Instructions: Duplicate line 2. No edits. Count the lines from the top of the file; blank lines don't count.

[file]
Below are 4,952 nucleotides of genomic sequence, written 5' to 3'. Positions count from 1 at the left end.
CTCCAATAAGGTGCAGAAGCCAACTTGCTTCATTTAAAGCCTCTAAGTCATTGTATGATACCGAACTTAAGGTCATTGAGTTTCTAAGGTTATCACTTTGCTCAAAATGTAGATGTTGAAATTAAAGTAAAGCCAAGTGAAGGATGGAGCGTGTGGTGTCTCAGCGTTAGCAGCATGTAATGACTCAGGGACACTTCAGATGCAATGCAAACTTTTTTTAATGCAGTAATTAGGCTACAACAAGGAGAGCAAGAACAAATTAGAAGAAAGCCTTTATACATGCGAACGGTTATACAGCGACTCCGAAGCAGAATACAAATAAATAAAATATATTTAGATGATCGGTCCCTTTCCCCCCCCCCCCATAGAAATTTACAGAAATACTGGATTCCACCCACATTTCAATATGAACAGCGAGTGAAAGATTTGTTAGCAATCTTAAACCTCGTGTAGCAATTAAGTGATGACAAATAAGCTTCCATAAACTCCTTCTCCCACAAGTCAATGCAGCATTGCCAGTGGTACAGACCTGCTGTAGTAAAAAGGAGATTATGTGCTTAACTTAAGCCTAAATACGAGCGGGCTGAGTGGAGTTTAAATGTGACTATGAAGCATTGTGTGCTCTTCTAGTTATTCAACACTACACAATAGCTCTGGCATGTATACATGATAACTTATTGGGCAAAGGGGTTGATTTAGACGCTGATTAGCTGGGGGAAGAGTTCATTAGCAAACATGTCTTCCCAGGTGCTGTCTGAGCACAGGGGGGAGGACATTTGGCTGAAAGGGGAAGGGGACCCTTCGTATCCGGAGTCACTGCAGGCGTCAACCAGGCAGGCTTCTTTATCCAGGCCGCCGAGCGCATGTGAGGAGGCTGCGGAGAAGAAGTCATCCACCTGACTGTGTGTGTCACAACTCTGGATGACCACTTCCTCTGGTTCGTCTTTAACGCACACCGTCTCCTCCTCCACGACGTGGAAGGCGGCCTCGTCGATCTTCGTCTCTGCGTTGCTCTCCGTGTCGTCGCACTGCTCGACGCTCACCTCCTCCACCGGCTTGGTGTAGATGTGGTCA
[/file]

CTCCAATAAGGTGCAGAAGCCAACTTGCTTCATTTAAAGCCTCTAAGTCATTGTATGATACCGAACTTAAGGTCATTGAGTTTCTAAGGTTATCACTTTGCTCAAAATGTAGATGTTGAAATTAAAGTAAAGCCAAGTGAAGGATGGAGCGTGTGGTGTCTCAGCGTTAGCAGCATGTAATGACTCAGGGACACTTCAGATGCAATGCAAACTTTTTTTAATGCAGTAATTAGGCTACAACAAGGAGAGCAAGAACAAATTAGAAGAAAGCCTTTATACATGCGAACGGTTATACAGCGACTCCGAAGCAGAATACAAATAAATAAAATATATTTAGATGATCGGTCCCTTTCCCCCCCCCCCCATAGAAATTTACAGAAATACTGGATTCCACCCACATTTCAATATGAACAGCGAGTGAAAGATTTGTTAGCAATCTTAAACCTCGTGTAGCAATTAAGTGATGACAAATAAGCTTCCATAAACTCCTTCTCCCACAAGTCAATGCAGCATTGCCAGTGGTACAGACCTGCTGTAGTAAAAAGGAGATTATGTGCTTAACTTAAGCCTAAATACGAGCGGGCTGAGTGGAGTTTAAATGTGACTATGAAGCATTGTGTGCTCTTCTAGTTATTCAACACTACACAATAGCTCTGGCATGTATACATGATAACTTATTGGGCAAAGGGGTTGATTTAGACGCTGATTAGCTGGGGGAAGAGTTCATTAGCAAACATGTCTTCCCAGGTGCTGTCTGAGCACAGGGGGGAGGACATTTGGCTGAAAGGGGAAGGGGACCCTTCGTATCCGGAGTCACTGCAGGCGTCAACCAGGCAGGCTTCTTTATCCAGGCCGCCGAGCGCATGTGAGGAGGCTGCGGAGAAGAAGTCATCCACCTGACTGTGTGTGTCACAACTCTGGATGACCACTTCCTCTGGTTCGTCTTTAACGCACACCGTCTCCTCCTCCACGACGTGGAAGGCGGCCTCGTCGATCTTCGTCTCTGCGTTGCTCTCCGTGTCGTCGCACTGCTCGACGCTCACCTCCTCCACCGGCTTGGTGTAGATGTGGTCA